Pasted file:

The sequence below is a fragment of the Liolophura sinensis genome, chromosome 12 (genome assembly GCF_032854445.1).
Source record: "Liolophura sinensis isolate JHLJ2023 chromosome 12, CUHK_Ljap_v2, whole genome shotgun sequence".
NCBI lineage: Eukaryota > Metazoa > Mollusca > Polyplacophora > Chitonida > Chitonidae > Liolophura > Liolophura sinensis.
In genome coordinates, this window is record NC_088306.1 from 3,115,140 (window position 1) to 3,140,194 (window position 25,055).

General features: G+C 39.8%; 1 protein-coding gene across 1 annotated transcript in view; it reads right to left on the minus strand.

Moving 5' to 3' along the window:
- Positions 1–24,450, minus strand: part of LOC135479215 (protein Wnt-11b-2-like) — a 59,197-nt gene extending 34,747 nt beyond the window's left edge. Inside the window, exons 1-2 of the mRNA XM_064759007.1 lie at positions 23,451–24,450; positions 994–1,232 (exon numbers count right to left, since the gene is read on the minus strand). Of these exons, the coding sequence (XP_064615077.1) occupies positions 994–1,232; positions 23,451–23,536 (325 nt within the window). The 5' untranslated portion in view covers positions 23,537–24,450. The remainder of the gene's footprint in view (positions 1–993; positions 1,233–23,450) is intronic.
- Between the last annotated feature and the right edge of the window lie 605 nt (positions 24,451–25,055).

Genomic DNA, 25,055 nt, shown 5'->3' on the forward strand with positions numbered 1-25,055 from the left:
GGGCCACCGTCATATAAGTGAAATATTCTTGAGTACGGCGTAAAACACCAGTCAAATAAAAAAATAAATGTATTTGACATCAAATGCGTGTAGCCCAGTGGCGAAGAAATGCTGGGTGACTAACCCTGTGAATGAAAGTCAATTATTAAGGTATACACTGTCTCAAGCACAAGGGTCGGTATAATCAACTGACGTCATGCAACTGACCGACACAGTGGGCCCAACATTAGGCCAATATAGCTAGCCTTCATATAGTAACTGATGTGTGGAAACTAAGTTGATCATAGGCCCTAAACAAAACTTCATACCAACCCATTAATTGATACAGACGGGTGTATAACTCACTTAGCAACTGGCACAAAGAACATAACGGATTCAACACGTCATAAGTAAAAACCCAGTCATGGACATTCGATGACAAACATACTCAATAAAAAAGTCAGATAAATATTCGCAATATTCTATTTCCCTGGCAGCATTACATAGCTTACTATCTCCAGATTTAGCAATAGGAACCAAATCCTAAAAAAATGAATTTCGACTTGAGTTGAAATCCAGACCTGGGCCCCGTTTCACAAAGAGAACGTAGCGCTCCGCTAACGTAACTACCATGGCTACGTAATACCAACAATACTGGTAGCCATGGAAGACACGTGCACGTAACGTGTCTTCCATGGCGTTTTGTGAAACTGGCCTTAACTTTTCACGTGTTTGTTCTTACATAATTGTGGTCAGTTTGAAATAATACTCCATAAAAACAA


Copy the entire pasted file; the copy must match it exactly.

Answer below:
The sequence below is a fragment of the Liolophura sinensis genome, chromosome 12 (genome assembly GCF_032854445.1).
Source record: "Liolophura sinensis isolate JHLJ2023 chromosome 12, CUHK_Ljap_v2, whole genome shotgun sequence".
NCBI lineage: Eukaryota > Metazoa > Mollusca > Polyplacophora > Chitonida > Chitonidae > Liolophura > Liolophura sinensis.
In genome coordinates, this window is record NC_088306.1 from 3,115,140 (window position 1) to 3,140,194 (window position 25,055).

General features: G+C 39.8%; 1 protein-coding gene across 1 annotated transcript in view; it reads right to left on the minus strand.

Moving 5' to 3' along the window:
- Positions 1–24,450, minus strand: part of LOC135479215 (protein Wnt-11b-2-like) — a 59,197-nt gene extending 34,747 nt beyond the window's left edge. Inside the window, exons 1-2 of the mRNA XM_064759007.1 lie at positions 23,451–24,450; positions 994–1,232 (exon numbers count right to left, since the gene is read on the minus strand). Of these exons, the coding sequence (XP_064615077.1) occupies positions 994–1,232; positions 23,451–23,536 (325 nt within the window). The 5' untranslated portion in view covers positions 23,537–24,450. The remainder of the gene's footprint in view (positions 1–993; positions 1,233–23,450) is intronic.
- Between the last annotated feature and the right edge of the window lie 605 nt (positions 24,451–25,055).

Genomic DNA, 25,055 nt, shown 5'->3' on the forward strand with positions numbered 1-25,055 from the left:
GGGCCACCGTCATATAAGTGAAATATTCTTGAGTACGGCGTAAAACACCAGTCAAATAAAAAAATAAATGTATTTGACATCAAATGCGTGTAGCCCAGTGGCGAAGAAATGCTGGGTGACTAACCCTGTGAATGAAAGTCAATTATTAAGGTATACACTGTCTCAAGCACAAGGGTCGGTATAATCAACTGACGTCATGCAACTGACCGACACAGTGGGCCCAACATTAGGCCAATATAGCTAGCCTTCATATAGTAACTGATGTGTGGAAACTAAGTTGATCATAGGCCCTAAACAAAACTTCATACCAACCCATTAATTGATACAGACGGGTGTATAACTCACTTAGCAACTGGCACAAAGAACATAACGGATTCAACACGTCATAAGTAAAAACCCAGTCATGGACATTCGATGACAAACATACTCAATAAAAAAGTCAGATAAATATTCGCAATATTCTATTTCCCTGGCAGCATTACATAGCTTACTATCTCCAGATTTAGCAATAGGAACCAAATCCTAAAAAAATGAATTTCGACTTGAGTTGAAATCCAGACCTGGGCCCCGTTTCACAAAGAGAACGTAGCGCTCCGCTAACGTAACTACCATGGCTACGTAATACCAACAATACTGGTAGCCATGGAAGACACGTGCACGTAACGTGTCTTCCATGGCGTTTTGTGAAACTGGCCTTAACTTTTCACGTGTTTGTTCTTACATAATTGTGGTCAGTTTGAAATAATACTCCATAAAAACAA